LINCOLN, Neb.-- It's a statistic the Small Business Administration is proud of: 1,200 jobs are being created in Nebraska since Oct. 1 of last year.
The SBA said it's because millions of dollars in loan money are pouring in the state, creating jobs and defying a national trend.
Dr. Jennafer Glaesemann, who owns the Blue Valley Veterinary Clinic in Beatrice, Neb., is one business owner that's benefited from these small business loans.
She worked with local lenders and the SBA in 2012, gaining approval to purchase the real estate and business.
"I was a graduating college student," Glaesemann said, "and, as I'm sure many people are aware, graduating college students have little to no funds of their own."
The SBA said the state has seen the total dollar volume of guaranteed loan approval dollars rise $13 million, from $94.8 million at this point in Fiscal Year 2013 to $107 million, a jump of almost 13 percent.
Since Glaesemann took the clinic, she's been able to add three new employees, take out a loan to buy a new x-ray machine, and she still hopes to keep growing.
"We want to improve the flooring in our large animal area, want to improve our large animal handling facilities, want to add another veterinarian," Glaesemann said, among other improvement possibilities.
By contrast, in the four-state region covering Missouri, Iowa, Kansas and Nebraska, SBA loan volume has fallen 7.8 percent.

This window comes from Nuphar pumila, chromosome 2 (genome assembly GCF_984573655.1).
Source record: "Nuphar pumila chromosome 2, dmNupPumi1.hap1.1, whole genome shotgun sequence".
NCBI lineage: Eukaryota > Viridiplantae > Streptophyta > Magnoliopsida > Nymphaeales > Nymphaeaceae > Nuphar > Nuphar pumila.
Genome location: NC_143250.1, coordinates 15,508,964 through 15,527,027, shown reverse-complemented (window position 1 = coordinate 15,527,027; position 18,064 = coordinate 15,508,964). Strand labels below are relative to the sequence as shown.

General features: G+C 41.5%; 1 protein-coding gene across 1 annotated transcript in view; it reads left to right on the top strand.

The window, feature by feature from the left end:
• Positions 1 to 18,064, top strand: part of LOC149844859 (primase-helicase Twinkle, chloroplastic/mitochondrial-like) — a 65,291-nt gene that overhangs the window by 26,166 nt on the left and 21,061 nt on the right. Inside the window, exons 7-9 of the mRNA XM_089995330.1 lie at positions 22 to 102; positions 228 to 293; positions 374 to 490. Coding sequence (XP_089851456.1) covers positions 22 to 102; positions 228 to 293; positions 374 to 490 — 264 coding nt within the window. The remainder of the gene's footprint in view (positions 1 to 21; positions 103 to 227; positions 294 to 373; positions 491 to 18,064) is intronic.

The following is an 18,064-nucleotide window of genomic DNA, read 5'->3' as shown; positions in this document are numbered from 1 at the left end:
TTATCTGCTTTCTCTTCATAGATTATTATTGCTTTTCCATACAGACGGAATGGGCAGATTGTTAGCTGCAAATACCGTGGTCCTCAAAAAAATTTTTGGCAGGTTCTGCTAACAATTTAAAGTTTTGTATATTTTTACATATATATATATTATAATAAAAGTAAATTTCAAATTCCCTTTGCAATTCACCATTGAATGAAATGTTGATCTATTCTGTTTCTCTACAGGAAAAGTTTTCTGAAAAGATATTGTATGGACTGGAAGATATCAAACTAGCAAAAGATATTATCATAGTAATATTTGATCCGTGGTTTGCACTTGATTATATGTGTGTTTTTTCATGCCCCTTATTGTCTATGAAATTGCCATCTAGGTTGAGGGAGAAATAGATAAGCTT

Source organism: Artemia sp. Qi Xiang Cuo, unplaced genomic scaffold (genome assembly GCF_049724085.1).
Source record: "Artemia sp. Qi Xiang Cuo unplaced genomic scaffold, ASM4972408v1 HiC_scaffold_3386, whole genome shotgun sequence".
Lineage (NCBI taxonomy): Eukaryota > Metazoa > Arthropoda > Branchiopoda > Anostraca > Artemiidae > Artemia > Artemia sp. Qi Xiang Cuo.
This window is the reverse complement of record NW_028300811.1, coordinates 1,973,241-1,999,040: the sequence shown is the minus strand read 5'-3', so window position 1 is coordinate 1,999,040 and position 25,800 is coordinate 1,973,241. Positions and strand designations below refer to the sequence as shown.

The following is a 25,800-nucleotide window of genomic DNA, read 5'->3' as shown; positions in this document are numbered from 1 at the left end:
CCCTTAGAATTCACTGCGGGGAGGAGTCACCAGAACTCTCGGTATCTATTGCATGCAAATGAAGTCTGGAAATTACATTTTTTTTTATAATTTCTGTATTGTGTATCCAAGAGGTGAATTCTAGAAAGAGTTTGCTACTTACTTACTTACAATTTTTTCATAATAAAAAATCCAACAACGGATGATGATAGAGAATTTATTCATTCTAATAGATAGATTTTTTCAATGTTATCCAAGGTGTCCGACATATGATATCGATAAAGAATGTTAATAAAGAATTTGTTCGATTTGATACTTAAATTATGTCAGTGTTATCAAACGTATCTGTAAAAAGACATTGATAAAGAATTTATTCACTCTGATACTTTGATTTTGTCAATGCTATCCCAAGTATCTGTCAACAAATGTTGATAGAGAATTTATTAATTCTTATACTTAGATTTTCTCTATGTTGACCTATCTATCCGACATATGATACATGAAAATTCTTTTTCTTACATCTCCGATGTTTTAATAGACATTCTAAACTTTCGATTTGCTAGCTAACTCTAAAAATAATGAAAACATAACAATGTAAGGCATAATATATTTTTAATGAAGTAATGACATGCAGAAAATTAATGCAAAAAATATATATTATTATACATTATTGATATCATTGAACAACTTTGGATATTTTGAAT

Loan volume for the SBA's 504 loan program, used by lenders and small businesses for long-term financing of large equipment and real estate purchases, is down 22 percent nationwide, but up 34 percent in Nebraska.
Beginning Oct. 1, 2013, SBA waived up-front guaranty fees paid by small businesses on loans of $150,000 or less, a savings of thousands of dollars for entrepreneurs in the state and across the country, according to the SBA.
"Being able to get financing from different options," Glaesemann said, "especially with the SBA guaranty, opened up a lot of possibilities that I don't think people realize."
Glaesemann said that doctors getting into the veterinary business are seeing more debt than income.
So, finding them new sources of income may help other veterinarians soon succeed.
"Being able to find funding opportunities for people with no experience and no work," Glaesemann said, "[and] no ownership experience is really exciting, because that actually puts you on a fast track to pay off that student debt, which, a lot of people find is a big hurdle for the industry. "